Dry Diggings Festival
September 2-3, 2017
All photos by Paul Piazza.
The third annual Dry Diggings Festival took place over Labor Day weekend at the El Dorado Country Fairgrounds in Placerville. The event featured headliners Matisyahu on Saturday night and Nahko and Medicine for the People on Sunday night. Despite the hot temperatures throughout the region, Dry Diggings had a nice turnout and kept up it’s reputation as a small festival with a great vibe, kind heart and excellent beer choices from Livermore’s Altamont Beer Works.
The festival’s tag line stated “Beer, Camping, Music” and although there were many campers and the beer was fantastic, music was the main ingredient of this festival. Besides the headliners, there were plenty of good bands with diverse sounds that represented a variety of sub-genres. Those bands included hard rockin’ reggae freaks The Expendables, dancehall artist Barrington Levy, the underground hip-hop genius of Dilated Peoples, and the legendary Southern California act Long Beach Dub All-Stars.
One of the interesting things about this festival is how its lineup illustrated reggae’s evolution in the last decade. Artists like Josh Heinrichs, from Springfield, Missouri can start their own record labels (GanJah Records) and through hard work and perseverance become a regular on the reggae festival scene. In today’s reggae culture, it really doesn’t matter if the leader of a reggae band is a white kid from Missouri. The sweet-voiced singer charmed the crowd with a set that featured both his most recent solo material on the album Good Vibes. He didn’t stray very far from one of the traditional themes of reggae on his song “Puff Herbs.”
Another band that was a nice surprise was the funk/soul band Orgone from Los Angeles. The band played at what felt like the hottest part of the day of Sunday and when they hit the stage, many fans were ducking out in the shade. As soon as the band’s horns started to wail and the funk hit full-on, fans began to creep back out and dance to the band. Pretty soon, crowd dancers and band members were going at it full-tilt and getting down together in a sweat-soaked display of soulful camaraderie.
Both the Saturday and Sunday night headliners aren’t necessarily traditionally reggae either. Both are unique musical stylists with a global message, as in-“Let’s save the planet and each other while we can!”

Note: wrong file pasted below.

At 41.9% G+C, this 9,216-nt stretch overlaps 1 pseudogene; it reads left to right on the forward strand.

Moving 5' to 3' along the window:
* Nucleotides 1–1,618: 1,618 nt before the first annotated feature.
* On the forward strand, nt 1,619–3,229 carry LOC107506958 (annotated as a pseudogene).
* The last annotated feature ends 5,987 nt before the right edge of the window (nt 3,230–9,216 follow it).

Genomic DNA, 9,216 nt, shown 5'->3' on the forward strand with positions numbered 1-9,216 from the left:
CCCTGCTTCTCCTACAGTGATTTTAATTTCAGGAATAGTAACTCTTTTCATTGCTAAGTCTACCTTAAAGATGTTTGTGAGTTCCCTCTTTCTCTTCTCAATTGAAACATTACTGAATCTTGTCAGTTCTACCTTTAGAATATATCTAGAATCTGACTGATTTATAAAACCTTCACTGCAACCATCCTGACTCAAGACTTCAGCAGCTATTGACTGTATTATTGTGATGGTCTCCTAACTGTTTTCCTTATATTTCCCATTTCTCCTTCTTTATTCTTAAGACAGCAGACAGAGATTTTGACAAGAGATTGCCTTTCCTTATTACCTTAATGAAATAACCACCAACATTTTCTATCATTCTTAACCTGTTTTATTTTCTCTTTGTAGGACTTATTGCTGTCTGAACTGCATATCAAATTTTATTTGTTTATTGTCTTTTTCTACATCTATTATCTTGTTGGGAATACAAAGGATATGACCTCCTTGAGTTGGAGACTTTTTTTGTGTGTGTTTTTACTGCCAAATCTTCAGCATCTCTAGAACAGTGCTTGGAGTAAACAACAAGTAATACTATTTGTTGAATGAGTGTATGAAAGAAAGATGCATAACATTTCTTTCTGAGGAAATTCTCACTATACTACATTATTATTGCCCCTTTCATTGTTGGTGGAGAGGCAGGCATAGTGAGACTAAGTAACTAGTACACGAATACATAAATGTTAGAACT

Both Matisyahu and Nahko seem to have a profound spiritual effect on their fans, and they do it through advocating for a collective healing of the world as much as they do through their music. Both are treated at times like prophets or saviors by their devoted followers, however both deliver their message differently.
On Saturday night, prior to Matisyahu’s headlining appearance, bassist Stu Brooks said the band had planned an intentionally “dub heavy” set. And true to form, the band delivered with a deep, dark, bass-drum heavy sound that mesmerized. Matisyahu was in top form, dancing dervishly in the darkness all over the stage and beat-boxing like a madman. The drums/bass combo of Joe Tomino and Brooks, who both hail from the legendary Dub Trio, were in peak form, laying down heavy grooves from which the band constructed their sound. There were bits of standards like “King Without a Crown” as well as parts of song like Damien Marley’s “Welcome to Jamrock” in the blend. It was truly a grooving, hypnotic set.
The following night, Nahko and Medicine for the People had a different thing going on. The multi-talented Nahko Bear, who plays guitar and keyboards, is very passionate about protecting waterways. He recently was involved in a documentary about the protecting the salmon run near Mount Shasta called “The Salmon Will Run.” Nahko has also been active with the water protectors at Standing Rock.
His music is a blend of hip-hop and folk music that serve as a vehicle for Nahko’s stream of consciousness poetry, message, and catchy lyrics. On this night at Dry Diggings, his message was well-received by a spirited crowd. The band returned the favor with a high-energy set.
Afterwards Don Carlos came out and closed the festival by giving the people what they wanted with his classy dance steppin’ and beautiful Jamaican voice that was a perfect finish for the traditionalists. The legendary singer began his career with Black Uhuru and since going solo long ago, has remained a fixture on the reggae festival scene. He continues to be in top form.
It will be interesting to observe how this festival and reggae itself will continue to evolve as we inch closer towards another year of life on the planet. Let’s just hope the heat lets up a little bit the next time it rolls around.
For more information on the performers, check out these links: